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A client of mine is using a Classic ASP script to process a form from a third-party payment processor (this is the last step in a credit-card-transaction sequence that starts at the client's website, goes to the third-party site, and then returns to the client's site).

The client is in Austria and when one of the fields includes an 8-bit character (e.g., when the field value is Österreich), the Ö is simply dropped when I retrieve the value of the field in the standard way; e.g.:

fieldval = Request.Form("country")
If fieldval = "sterreich" Then
    ' Code here will execute
End If

The literal value that the third-party page is POSTing is %D6sterreich, which I think suggests that the POST is being encoded in UTF-8.

The POST request has the following possibly-relevant headers:

  • Accept-Charset: ISO-8859-1,utf-8;q=0.7,*;q=0.7
  • Content-Type: application/x-www-form-urlencoded

I'm by no means a character-encoding expert and this is the first time I've really done anything with Classic ASP, so I'm kind of flummoxed.

From some Googling and searching SO, I've added the following to the page that processes the POST:

<%@ Codepage=65001 %>
Response.CharSet = "UTF-8"
Response.Codepage = 65001

But it doesn't make any difference -- I still lose that initial 8-bit character. Is there something really simple that I'm just not aware of?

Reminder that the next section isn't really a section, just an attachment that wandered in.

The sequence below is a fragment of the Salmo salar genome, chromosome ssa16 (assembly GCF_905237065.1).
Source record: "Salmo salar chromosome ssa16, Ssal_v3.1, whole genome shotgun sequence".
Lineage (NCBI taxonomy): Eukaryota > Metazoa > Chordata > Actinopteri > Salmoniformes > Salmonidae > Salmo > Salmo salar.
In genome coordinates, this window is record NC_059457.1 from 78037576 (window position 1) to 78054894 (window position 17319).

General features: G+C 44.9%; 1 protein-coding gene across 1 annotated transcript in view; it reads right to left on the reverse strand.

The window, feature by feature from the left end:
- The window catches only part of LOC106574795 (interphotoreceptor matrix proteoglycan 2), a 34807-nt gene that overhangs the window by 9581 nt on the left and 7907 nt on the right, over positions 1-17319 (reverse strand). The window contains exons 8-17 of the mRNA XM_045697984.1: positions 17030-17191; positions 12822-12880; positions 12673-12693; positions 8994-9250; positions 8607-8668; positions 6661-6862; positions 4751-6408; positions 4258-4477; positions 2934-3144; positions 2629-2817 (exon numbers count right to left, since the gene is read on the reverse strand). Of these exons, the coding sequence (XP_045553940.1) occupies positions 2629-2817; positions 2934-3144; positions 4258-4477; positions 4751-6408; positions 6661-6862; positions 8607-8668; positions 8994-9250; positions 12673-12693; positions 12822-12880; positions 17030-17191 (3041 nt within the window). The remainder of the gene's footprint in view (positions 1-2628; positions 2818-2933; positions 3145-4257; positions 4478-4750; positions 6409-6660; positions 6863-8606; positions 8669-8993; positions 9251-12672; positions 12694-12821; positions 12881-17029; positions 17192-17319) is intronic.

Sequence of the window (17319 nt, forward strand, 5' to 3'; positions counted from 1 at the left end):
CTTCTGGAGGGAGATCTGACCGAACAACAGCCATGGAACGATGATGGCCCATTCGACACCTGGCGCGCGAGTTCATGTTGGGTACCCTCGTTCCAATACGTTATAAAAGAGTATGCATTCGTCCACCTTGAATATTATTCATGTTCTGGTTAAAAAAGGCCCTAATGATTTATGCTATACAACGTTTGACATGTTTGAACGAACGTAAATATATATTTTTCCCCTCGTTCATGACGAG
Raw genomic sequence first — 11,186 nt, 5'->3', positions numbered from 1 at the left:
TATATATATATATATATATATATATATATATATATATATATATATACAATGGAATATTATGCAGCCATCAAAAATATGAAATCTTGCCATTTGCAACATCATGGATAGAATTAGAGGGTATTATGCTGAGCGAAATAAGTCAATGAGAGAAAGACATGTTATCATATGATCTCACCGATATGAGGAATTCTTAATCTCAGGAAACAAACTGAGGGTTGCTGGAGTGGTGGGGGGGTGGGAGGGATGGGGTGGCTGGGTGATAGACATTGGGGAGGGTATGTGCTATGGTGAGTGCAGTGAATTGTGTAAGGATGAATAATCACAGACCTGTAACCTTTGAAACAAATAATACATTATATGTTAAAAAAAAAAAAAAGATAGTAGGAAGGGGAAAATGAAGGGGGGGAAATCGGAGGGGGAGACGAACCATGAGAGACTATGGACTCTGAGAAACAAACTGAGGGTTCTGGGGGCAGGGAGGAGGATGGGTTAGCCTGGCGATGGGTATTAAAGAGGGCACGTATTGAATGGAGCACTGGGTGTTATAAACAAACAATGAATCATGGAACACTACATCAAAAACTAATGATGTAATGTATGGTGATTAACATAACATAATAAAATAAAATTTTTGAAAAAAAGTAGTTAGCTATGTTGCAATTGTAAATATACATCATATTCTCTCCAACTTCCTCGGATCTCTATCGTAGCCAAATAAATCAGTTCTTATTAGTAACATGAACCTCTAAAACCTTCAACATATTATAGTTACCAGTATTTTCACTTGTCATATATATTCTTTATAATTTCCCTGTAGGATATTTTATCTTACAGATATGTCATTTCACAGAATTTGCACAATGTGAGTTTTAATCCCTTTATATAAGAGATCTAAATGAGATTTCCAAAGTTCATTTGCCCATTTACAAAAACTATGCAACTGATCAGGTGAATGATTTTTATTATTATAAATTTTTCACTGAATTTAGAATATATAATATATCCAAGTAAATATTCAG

share|improve this question

Try adding the following to the top of the page:

Response.CharSet = "utf-8"
Session.CodePage = 65001
share|improve this answer
No luck, the problem persists. – Ben Dunlap Apr 21 '11 at 17:24
Didn't work for the OP, but worked for me! We already had Response.CharSet = "UTF-8" in our legacy code, but not the Session.CodePage = 65001. – BoffinbraiN May 14 '15 at 10:22
up vote 1 down vote accepted

Turns out I was going the wrong direction with this. The ASP file in question was itself encoded in UTF-8, which was implicitly setting Response.CodePage to 65001 -- in other words, explicitly adding a CODEPAGE directive made no difference -- and in fact the UTF-8 encoding was the source of the problem.

When I re-encoded the file to Windows-1252, the problem disappeared. I'm pretty ignorant of character encodings in general, but I think in retrospect the %D6 in the POST should have been my clue -- if I'm starting to understand things rightly, the single byte 0xD6 is not a valid UTF-8 character. Maybe someone more familiar with these things could confirm or deny this.

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What about using the Ascii Character 0 in the query string, encoded as (%00), can I retrieve the whole value without terminating by Ascii 0?


Response.CharSet = "utf-8";

var strToken = (Request.QueryString("token").Count > 0)?Request.QueryString("token")(1):"";
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@Ben Dunlap: Try this at the top of the page --


If you do a Response.Write Request.Form("country"), what does it display?

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The 2 simple steps I used were:

  1. add at the top of EVERY asp file:

    Response.CharSet = "utf-8"

    Response.CodePage = 65001

  2. save every ASP text file in "ANSI" encoding (NOT utf-8!) - this option is usually found in the "Save" window of advanced text editors

If you save in utf-8 encoding or if you don't add the two line specified at the top of your code, this will never work as you intended.

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